Sometimes we have to make certain decisions and choices that are not always so simple.
By Sarah Ford Sociologists have long argued that gender is more of a social performance than a biological fact. In this post, Sarah Michele Ford uses two What we do everyday to illustrate the performance qualities of gender.
Take a look at this model. Now take a look at this model. Sorry for the slight inconvenience.
They both have cheekbones that could, as the saying goes, cut glass. And they are both models. You probably assumed that the first model is female and the second model is male. The first model is Andrej Pejic, who models both mens- and womenswear.
The second model is Casey Legler, who exclusively models menswear. Andrej is male and Casey is female. In society we often associate a particular gender with a particular biological sex.
In the United States we often connect masculinity to males and femininity to females, but this connection is socially constructed not to mention that both femininity and masculinity are socially constructed as well.
In the case of these two models, each performs a gender that is not inline with what society commonly expects from males and females. We perform gender when we choose what to wear in the morning.
We perform gender in our intimate relationships, and we perform gender when we are at school and at work. Andrej Pejic and Casey Legler, like all high fashion models, are very good at gender performances. Gender performances, like so many other aspects of our lives, are governed by social norms.
In contemporary American culture, femininity, for example, is stereotypically synonymous with being nurturing, with dressing in clothing that emphasizes or even sexualizes their bodies, and with an interest in fashion.
Obviously the descriptions above are over-the-top stereotypes. At the same time, our norms of gender performance are stringent enough that you probably had a pretty strong reaction to the idea of a Casey Legler performing masculinity and Andrej Pejic performing femininity.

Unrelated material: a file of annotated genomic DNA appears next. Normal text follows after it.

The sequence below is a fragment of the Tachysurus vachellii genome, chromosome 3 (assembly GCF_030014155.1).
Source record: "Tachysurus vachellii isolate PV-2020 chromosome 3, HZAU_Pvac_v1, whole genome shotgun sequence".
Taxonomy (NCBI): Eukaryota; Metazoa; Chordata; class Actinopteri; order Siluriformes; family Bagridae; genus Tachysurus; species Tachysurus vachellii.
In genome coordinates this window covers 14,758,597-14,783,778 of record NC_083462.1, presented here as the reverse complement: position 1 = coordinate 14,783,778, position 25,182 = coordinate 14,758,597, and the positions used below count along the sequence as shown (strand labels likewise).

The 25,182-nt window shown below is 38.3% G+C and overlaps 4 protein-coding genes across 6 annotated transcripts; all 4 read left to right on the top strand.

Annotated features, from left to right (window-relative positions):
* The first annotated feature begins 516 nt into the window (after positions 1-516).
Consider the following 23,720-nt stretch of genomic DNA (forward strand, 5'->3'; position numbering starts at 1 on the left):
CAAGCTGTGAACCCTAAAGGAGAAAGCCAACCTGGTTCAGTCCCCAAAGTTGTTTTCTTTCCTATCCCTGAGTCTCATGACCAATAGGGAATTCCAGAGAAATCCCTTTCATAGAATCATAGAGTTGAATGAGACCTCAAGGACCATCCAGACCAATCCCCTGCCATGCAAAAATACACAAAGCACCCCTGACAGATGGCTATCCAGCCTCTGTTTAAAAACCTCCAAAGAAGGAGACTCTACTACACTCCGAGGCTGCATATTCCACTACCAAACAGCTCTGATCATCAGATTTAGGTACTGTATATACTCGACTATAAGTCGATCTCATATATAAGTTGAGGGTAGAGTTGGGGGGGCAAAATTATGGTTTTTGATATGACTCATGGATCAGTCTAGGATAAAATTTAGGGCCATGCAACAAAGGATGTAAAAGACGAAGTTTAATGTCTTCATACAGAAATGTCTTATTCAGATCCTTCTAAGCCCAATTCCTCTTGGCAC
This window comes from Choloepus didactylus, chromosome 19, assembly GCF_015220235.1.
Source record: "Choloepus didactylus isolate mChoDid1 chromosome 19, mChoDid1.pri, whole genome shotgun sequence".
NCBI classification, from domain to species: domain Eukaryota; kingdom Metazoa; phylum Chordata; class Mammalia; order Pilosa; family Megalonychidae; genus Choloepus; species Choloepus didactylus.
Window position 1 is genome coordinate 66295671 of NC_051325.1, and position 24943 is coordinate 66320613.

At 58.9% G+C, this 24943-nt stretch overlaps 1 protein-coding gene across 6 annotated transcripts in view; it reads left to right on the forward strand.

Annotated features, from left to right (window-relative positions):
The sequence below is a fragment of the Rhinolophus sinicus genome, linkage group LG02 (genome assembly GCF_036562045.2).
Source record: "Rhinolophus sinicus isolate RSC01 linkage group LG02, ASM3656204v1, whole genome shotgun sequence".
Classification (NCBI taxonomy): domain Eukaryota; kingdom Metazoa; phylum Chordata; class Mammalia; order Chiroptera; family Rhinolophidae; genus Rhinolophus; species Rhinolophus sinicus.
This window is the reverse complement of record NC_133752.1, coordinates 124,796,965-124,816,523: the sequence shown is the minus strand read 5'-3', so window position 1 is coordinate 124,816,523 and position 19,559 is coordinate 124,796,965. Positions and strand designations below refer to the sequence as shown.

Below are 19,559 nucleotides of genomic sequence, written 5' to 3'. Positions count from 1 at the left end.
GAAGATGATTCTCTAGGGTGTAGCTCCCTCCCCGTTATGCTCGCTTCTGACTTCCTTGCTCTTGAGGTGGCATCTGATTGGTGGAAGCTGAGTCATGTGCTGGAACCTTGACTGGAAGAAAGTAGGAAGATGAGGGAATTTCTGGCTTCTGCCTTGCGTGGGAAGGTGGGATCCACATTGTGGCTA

How did you react to the revelation that the sex categories of the models did not match the genders that they perform?
Why do you think you reacted in that way that you did? What assumptions about gender do Andrej Pejic and Casey Legler challenge? How do you perform your gender? How can gender performances challenge gender norms?
West, Candace and Don H.10 Things you should do every day: daily mini-resolutions. Because I think we should be working on self-improvement and overall life satisfaction on a regular basis, rather than on some arbitrary date. is a new feature on Elephant Journal—enabling you to instantly share your mindful ideas, photos.
7 Things You Do (Almost) Everyday That Breaks The Law. By. Julian Lim - April 12, Ok, I know I said that its things we do every day but one of these days, when you’re married, you are probably going to break this law everyday. The world's most successful companies are using this growth hack.
OKRs are a goal management framework used by high-caliber teams to drive growth. Learn more here. I think it is the most useless thing we do on a daily basis.
Just think what do we do immediately after brushing. Yes, we all have a cup. Lyrics to We Do This Everyday Lyricsmania staff is working hard for you to add We Do This Everyday lyrics as soon as they'll be released by Ray Luv, check back soon! In case you have the lyrics to We Do This Everyday and want to send them to us, fill out the following form.
In order to be diagnosed with any illness, a person must first show symptoms – in other words, something needs to go wrong. Living in recovery from mental illness doesn’t mean we are free from. Everyday is a single word and is an adjective, so it’s the one that is used in front of a noun to describe something as normal or commonplace.
Every day is an adjective (every) plus a noun (day), and it means each day.